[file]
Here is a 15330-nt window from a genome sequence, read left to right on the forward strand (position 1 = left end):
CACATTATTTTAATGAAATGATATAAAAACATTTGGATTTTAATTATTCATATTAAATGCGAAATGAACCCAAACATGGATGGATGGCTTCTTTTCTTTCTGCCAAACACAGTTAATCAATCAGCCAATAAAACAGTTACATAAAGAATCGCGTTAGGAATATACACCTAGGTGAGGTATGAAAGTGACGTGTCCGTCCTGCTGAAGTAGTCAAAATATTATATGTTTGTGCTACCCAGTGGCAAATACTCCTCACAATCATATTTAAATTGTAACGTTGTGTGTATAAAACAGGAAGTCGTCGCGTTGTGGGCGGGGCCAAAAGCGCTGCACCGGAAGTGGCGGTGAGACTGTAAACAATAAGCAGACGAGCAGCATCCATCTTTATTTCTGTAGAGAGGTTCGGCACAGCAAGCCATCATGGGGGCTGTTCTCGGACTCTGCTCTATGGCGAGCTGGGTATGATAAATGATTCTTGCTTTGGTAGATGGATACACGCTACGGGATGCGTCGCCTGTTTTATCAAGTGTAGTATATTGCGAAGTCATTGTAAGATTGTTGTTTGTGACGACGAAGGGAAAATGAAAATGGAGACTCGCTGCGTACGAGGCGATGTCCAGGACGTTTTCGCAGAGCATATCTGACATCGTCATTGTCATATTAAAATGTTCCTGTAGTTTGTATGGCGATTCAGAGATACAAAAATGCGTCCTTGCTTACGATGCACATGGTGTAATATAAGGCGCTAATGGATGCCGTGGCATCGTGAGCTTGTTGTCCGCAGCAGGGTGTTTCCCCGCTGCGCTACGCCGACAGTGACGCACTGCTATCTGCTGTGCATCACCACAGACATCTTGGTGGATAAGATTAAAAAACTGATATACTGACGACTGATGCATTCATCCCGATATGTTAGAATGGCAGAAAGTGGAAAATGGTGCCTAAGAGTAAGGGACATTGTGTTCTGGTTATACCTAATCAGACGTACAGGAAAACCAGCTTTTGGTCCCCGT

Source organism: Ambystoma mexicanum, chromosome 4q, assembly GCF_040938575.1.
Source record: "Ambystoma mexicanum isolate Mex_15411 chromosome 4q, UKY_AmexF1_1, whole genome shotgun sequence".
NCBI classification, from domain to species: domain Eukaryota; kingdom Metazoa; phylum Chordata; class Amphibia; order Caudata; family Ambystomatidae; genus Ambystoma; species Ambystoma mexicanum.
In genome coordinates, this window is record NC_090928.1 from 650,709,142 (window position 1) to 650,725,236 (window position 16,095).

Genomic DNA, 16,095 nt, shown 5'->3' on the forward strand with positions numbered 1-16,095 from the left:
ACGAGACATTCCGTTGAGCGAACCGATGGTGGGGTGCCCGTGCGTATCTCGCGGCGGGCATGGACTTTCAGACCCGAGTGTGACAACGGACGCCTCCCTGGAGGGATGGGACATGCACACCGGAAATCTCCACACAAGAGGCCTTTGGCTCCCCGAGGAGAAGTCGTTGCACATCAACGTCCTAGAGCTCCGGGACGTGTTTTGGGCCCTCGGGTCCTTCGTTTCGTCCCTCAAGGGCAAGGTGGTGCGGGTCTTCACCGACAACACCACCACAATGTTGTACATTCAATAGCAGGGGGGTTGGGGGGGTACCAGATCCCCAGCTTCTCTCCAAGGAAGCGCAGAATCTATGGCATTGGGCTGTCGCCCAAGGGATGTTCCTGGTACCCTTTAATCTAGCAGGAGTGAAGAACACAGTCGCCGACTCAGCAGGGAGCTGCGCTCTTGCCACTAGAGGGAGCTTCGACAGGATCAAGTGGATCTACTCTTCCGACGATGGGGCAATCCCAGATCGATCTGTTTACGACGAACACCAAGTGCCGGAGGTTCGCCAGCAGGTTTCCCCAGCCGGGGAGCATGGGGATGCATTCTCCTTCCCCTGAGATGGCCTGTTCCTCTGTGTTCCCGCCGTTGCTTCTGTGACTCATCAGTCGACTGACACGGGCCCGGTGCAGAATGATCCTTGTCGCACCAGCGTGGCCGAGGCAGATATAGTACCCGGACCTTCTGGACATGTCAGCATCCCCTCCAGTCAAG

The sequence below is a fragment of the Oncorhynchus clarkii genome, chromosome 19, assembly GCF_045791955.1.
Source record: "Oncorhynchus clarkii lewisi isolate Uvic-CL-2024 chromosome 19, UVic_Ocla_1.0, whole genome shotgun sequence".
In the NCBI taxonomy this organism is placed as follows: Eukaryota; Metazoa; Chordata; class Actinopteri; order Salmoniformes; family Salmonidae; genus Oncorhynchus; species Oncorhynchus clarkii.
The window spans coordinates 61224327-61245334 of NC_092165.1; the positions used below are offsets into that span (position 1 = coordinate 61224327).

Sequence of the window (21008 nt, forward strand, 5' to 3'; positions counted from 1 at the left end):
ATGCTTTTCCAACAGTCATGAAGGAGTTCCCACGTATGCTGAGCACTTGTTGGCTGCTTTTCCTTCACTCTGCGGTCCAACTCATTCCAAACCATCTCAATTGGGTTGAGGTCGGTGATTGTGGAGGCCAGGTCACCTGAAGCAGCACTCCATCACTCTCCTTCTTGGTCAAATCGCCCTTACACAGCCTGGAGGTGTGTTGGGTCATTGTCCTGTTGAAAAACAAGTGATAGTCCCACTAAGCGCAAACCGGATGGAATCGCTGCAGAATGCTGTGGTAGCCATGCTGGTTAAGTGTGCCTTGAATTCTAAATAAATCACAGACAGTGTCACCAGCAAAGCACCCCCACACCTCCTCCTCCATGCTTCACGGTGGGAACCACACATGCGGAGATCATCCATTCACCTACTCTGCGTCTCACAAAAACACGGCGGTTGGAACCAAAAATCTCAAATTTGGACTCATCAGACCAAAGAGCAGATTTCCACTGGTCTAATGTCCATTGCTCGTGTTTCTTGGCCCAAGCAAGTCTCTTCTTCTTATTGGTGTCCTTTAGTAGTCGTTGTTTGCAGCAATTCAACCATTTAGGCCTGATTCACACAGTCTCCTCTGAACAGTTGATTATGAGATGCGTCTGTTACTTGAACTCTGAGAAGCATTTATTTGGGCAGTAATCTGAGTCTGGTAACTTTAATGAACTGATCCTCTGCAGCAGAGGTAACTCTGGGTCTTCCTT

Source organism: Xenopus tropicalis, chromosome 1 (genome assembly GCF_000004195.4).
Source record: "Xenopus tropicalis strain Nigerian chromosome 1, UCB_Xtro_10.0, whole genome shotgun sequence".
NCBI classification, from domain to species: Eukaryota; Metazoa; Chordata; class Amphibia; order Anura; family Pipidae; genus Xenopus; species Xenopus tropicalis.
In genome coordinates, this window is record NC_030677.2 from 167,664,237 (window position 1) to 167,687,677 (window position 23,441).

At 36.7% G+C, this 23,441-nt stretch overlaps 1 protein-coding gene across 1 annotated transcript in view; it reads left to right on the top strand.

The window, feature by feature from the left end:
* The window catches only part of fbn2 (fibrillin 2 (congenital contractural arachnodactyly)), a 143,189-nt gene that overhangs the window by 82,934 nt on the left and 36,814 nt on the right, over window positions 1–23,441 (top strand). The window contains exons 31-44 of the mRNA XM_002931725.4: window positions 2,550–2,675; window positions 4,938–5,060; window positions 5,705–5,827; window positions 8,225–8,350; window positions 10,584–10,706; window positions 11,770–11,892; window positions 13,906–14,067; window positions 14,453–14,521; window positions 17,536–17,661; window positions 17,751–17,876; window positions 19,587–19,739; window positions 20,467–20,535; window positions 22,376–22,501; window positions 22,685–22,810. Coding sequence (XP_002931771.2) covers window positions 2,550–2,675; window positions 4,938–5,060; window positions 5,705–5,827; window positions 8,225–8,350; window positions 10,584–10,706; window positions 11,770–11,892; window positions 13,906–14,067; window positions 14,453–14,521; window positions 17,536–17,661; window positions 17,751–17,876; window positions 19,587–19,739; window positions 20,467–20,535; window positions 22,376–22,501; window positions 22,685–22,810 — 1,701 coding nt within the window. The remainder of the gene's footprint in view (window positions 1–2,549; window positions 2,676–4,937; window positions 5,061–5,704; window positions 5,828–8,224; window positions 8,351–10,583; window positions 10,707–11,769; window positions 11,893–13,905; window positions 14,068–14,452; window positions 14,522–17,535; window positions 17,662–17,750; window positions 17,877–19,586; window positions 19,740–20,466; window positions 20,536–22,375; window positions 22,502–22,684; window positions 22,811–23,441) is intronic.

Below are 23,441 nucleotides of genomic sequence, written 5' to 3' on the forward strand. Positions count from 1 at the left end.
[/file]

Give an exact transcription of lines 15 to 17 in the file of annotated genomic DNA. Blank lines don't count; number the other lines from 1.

Source organism: Xenopus tropicalis, chromosome 1 (genome assembly GCF_000004195.4).
Source record: "Xenopus tropicalis strain Nigerian chromosome 1, UCB_Xtro_10.0, whole genome shotgun sequence".
NCBI classification, from domain to species: Eukaryota; Metazoa; Chordata; class Amphibia; order Anura; family Pipidae; genus Xenopus; species Xenopus tropicalis.